Nissan camera-based Moving Object Detection
Nissan, like several other major automakers, has for years been offering potentially life-saving accident-avoidance technologies like lane-departure systems, blind-spot warning systems, and forward collision warning.
Trouble is, those features are only offered on expensive luxury vehicles (in Nissan's case, in Infiniti models) and usually, at a steep premium. Since in most cars these systems rely on expensive radar sensors (which often to double duty for 'smart' cruise-control systems), they're usually optional, as part of pricey tech packages.
Compounding the issues in getting active-safety features out to the masses is that, as surveys continue to find, new-car shoppers are even today more willing to pay for convenience features than safety aids. Meanwhile, the IIHS found earlier this year, in looking at how systems on the market have performed, that accident-avoidance features could cut crashes by a third.
And the cost of radar sensors isn't likely to come down significantly in the near future.
The solution? Nissan has turned to a 'making do with less' philosophy—namely, drafting the cameras used in their Around View Monitors into higher-speed, active-safety use. With the help of sophisticated image processing, it's now possible to achieve pedestrian detection, lane-departure warning, and blind-spot warning features with just two wide-angle cameras—one in front, one in back.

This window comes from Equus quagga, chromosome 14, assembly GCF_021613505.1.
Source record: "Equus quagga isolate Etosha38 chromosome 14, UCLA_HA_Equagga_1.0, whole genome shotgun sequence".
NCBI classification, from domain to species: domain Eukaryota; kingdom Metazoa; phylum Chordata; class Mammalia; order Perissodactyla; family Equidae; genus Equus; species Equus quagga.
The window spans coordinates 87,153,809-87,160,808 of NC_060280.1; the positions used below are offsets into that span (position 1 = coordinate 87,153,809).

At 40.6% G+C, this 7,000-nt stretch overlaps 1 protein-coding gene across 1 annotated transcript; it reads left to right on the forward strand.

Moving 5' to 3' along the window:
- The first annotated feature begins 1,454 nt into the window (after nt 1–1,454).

Workaround for costly radar: high-end image processing
According to engineers working on the project, as part of what's termed the Multi-Sensing System, the image-processing demands of the device aren't much beyond what you might have in your smartphone—but even with the software at the level it is today, the combination of processing and the need for reliable, all-weather cameras would have made it cost-prohibitive just a few years ago.
In Japan for the Tokyo Motor Show this past week, we had a chance at Nissan's Oppama R&D center to sample firsthand how the system (equipped in a Nissan Dualis—essentially our Nissan Rogue) works.
Overall, it's surprisingly good; in ideal conditions, the camera-based system provides a warning as reliably as a radar-based one. However, engineers cautioned that in some weather conditions (rain, snow, fog), and at night, performance simply won't be the same. Considering that it may enable tens (or hundreds) of thousands of additional vehicles to get the technology, we think we can live with that.
Several lifesavers for hundreds of dollars, not thousands
The camera based system costs just a few hundred dollars per vehicle, and Nissan's plan is to offer it at about that cost, in a number of its mainstream vehicles—like, potentially, the Rogue, Murano, Altima, and even Sentra.
This technology has been developed within Nissan, not with a supplier, and it uses a proprietary combination of hardware and software, according to officials, so it could be a Nissan exclusive for at least a model year or two. Look for rollout beginning calendar-year 2012.